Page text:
Saturday, 2 June 2012

J. Hillis Miller at Lancaster

It has indeed been an honour to have J. Hillis Miller here at Lancaster over the last week, through the good offices of my colleagues Arthur Bradley and John Schad. Still alert and active at the age of 84, Miller represents for many of us the excitement which the literary theory revolution in English studies since the 1980s has promised. I’ve now heard him give a public lecture on ‘Literature Matters Today’, watched Dragan Kujundzic’s film ‘The First Sail: J. Hillis Miller’ (2011), and (as chance would have it) sat next to him all day at our symposium on his writings. Hillis has cracked some good jokes, told fine anecdotes about Jacques Derrida and Paul de Man, and consistently returned to the fate of literature in the epoch of postmodern digital technologies and dangerous climate change (“How did this suicidal situation come about?”).

According to which version he tells, it was either reading Lewis Carroll at the age of five or being baffled by Tennyson’s ‘Tears, Idle Tears’ poem in his undergraduate years that set Miller off on the literary-critical route he has pursued since. In narrowly disciplinary terms, he remains a Victorianist, but he has not ever written on William Morris in depth, though he told me he does own a Morris Collected Works. So it is curious that ‘First Sail’ opens with what one might regard as a Morrisian allusion. For no sooner does News from Nowhere get under way than William Guest is being rowed out into the Thames for a swim; and no sooner does the Hillis Miller film open than our hero is being rowed out into the waters off his Maine home, though to board his yacht rather than swim. Yachting, it appears, being Miller’s own personal utopian space.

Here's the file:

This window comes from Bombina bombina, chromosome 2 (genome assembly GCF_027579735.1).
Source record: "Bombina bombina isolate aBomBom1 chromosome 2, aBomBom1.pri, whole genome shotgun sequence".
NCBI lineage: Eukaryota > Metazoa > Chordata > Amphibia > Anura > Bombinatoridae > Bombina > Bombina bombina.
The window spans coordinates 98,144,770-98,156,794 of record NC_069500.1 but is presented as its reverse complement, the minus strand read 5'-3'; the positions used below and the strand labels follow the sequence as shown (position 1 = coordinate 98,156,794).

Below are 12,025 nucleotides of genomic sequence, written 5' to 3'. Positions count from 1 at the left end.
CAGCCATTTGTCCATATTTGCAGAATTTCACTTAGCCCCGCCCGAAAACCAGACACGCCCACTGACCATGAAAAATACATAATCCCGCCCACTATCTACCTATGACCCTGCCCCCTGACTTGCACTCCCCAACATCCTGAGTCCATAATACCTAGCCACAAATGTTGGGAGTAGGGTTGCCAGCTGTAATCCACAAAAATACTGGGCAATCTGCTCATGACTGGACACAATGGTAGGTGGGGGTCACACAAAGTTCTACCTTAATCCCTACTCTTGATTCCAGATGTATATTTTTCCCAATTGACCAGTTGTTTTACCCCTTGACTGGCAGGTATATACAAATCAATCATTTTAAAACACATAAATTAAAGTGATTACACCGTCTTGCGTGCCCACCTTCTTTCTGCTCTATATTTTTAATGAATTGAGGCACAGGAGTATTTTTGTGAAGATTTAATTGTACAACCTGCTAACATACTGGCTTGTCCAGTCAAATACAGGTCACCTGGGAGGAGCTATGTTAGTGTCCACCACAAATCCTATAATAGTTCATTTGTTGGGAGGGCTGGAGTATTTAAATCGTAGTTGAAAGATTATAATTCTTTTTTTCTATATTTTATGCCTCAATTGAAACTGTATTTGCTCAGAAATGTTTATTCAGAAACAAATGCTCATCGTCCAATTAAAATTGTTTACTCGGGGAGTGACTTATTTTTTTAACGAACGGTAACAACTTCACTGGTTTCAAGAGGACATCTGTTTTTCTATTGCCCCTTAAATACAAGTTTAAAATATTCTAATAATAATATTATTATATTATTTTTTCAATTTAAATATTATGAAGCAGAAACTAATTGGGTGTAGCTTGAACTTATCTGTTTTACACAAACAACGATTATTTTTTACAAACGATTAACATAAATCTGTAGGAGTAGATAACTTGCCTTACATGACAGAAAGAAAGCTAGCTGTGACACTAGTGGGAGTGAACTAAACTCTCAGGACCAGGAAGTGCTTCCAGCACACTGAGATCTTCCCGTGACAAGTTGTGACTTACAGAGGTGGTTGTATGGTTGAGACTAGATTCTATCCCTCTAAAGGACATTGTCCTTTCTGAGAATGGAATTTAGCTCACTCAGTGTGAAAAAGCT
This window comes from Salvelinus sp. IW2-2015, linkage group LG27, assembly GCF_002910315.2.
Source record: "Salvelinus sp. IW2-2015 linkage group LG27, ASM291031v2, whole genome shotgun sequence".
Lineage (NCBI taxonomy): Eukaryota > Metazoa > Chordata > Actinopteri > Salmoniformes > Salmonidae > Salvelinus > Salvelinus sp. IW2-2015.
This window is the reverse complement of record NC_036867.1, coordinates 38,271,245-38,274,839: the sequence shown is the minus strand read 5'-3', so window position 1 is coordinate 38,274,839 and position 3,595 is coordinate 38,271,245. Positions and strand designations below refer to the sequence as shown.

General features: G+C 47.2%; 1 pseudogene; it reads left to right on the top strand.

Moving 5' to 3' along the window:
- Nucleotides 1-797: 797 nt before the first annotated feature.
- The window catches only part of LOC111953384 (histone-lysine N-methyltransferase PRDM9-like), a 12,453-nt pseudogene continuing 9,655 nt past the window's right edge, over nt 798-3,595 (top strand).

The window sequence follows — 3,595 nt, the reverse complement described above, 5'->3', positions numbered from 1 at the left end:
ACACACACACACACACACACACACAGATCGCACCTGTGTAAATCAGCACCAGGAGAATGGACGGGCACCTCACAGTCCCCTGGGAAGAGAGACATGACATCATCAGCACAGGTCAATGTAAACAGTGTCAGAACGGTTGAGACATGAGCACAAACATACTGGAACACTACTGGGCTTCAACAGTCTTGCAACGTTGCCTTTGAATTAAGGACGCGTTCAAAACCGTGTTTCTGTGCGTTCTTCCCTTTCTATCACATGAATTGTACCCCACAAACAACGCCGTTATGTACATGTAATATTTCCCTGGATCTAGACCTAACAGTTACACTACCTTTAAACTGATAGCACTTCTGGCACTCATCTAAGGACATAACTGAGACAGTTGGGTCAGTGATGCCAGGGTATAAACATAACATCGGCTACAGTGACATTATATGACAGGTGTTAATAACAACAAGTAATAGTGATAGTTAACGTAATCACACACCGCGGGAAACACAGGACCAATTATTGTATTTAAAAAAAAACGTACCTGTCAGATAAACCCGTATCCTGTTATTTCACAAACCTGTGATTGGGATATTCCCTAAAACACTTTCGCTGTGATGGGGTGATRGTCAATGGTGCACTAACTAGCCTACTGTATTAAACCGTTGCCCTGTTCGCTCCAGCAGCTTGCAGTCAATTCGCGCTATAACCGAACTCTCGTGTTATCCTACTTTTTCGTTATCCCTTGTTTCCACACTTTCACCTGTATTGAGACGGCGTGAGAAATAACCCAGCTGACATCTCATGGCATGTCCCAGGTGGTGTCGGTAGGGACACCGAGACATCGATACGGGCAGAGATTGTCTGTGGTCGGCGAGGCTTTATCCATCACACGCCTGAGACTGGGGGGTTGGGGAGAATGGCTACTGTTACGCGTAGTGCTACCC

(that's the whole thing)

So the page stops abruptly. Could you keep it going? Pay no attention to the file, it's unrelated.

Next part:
So intense was Miller’s concern with the new ‘tele-technological’ media that I found myself wondering if he wasn’t veering towards technological determinism. For surely it is the neo-liberalism of the last thirty years which has been the epochal political, economic and ideological project in which such new media have had their effects (though they are certainly not just reducible to that project). And when he speculated that a literary-theoretical training in tropes and semantic self-undoing might carry over into informed suspicion of advertising and contemporary political discourse I felt I could detect the lineaments of that old Leavisite social position: minority culture versus mass civilisation.

But you can’t generate a politics out of literary theory itself any more than Scrutiny could conjure one up out of criticism, so let us hope that J. Hillis Miller, at the ripe old age of 84, might now really start working on Morris, one of the forlornly few Victorian figures who does show how literary culture can cross ‘a river of fire’ to engage a wider transformative politics.